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About Bionic

Bionic is a PE-backed growth company that I joined as Chief Customer Officer, after 20 years in brand, creative and innovation agencies. We’re transforming the business from a white-label call centre for energy switching, to a tech-enabled service that makes it radically easier to run an SME.

At the end of 2019 we rebranded the business (which was previously known as Make It Cheaper) to Bionic to reflect our ‘hybrid’ customer experience that combines digital with world class human service.

Our business is built on amazingly strong relationships with the suppliers that we distribute, and with the partners (like Compare the Market, Just Eat and Starling Bank) for whose customers we provide a switching service. …

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The Arrival ‘green white van’

For the last couple of Decembers I’ve published a list of the most interesting business ideas I discovered that year, so it’s nearly a tradition. Here then is my list for 2019.

As always it’s in no way exhaustive or complete (or in any kind of sensible order), it’s just some ideas that I’ve subjectively found interesting or inspiring. Last year Tom pointed out that it’s very UK/US focussed, and it still is, sorry. It’s also possibly even less complete this year as I left the agency world, so I’ve had less time to spend on social media(!)

This year again the focus is companies who are re-engineering categories around customers and disappearing products inside services. But this year there’s a real focus on ethics — I don’t know if that reflects what’s being created or what I’m noticing? …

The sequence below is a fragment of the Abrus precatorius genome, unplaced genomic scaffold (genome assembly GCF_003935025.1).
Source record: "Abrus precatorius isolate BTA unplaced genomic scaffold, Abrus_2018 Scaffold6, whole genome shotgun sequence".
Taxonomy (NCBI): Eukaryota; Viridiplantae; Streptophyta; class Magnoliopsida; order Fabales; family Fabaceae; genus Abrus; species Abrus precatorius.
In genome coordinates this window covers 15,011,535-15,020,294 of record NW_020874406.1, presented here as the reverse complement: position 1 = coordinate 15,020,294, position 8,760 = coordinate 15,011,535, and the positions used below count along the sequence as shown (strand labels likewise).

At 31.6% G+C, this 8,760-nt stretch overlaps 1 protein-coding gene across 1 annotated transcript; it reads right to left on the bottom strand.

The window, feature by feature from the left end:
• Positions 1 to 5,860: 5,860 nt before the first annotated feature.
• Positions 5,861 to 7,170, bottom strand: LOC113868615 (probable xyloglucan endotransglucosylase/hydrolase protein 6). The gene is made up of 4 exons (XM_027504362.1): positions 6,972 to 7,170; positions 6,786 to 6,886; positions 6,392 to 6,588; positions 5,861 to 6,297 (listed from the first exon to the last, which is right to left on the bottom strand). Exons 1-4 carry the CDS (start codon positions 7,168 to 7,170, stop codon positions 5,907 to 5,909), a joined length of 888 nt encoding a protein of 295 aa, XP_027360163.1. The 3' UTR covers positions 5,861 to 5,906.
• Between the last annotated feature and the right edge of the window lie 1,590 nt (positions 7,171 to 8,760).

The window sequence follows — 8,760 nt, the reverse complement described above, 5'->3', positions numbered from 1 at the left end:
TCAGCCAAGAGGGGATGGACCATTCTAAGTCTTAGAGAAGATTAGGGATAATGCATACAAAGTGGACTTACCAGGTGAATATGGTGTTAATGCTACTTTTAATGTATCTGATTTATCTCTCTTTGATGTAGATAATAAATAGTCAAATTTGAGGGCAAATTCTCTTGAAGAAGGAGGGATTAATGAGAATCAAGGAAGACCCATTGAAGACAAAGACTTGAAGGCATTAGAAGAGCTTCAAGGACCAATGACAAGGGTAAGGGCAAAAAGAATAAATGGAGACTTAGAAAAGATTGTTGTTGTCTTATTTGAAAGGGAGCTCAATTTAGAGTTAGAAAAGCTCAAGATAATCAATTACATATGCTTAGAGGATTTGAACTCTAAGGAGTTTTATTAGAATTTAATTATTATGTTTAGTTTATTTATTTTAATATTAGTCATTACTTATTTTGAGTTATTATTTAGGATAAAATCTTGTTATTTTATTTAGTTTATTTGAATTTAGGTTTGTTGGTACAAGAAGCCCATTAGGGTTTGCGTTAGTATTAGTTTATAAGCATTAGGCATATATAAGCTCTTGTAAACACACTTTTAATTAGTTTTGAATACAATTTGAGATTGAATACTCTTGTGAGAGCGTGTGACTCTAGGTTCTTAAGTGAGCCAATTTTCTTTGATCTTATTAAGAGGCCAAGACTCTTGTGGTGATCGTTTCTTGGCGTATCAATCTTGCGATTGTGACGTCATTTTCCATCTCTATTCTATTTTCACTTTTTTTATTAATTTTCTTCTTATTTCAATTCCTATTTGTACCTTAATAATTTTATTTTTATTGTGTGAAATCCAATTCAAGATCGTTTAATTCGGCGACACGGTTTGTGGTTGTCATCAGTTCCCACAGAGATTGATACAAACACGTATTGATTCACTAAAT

Long story short, we shut Albion in April 2019 and I immediately went to work at our last new client, Make It Cheaper.

You’ve never heard of Make It Cheaper, because we had an awful, forgettable name and got the vast majority of our customers from white label partnerships. But MIC is a great fast-growth company with a genuinely amazing culture. In a decade it grew to become the largest energy broker for SMEs.

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The old Make It Cheaper website


People are surprised when I tell them where I am. I think they expected me to turn up at a hot new VC-backed startup, take a trendy role at a tech giant, or to start another agency. …

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A year ago I published a list of the interesting propositions I discovered in 2017, and a few people seemed to like it, so I thought I’d do it again for 2018.

I’ll repeat the same caveat: It’s in no way exhaustive or complete (or in any kind of sensible order); it’s just those new ideas that I’ve subjectively found most interesting, or have found most useful as inspiration or analogy in our work at Albion.

Yet again there’s no VR/AR, barely any AI, and only the choicest crypto/blockchain. I’ve also avoided just listing tens of new d2c brands. …

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After 13 years Albion is moving out of the Tea Building in Shoreditch. So I thought I’d take a quick look back at our time there, what the building has meant to us, and what’s next.


Albion had started a couple of years before, in a shop unit on Great Eastern Street, but had already outgrown it. (Also the landlord threw threw us out for playing music too loud.)

We were one of the first tenants in The Tea Building, and for a long time were one of the few ‘real’ businesses. Next door was a model agency with no models. …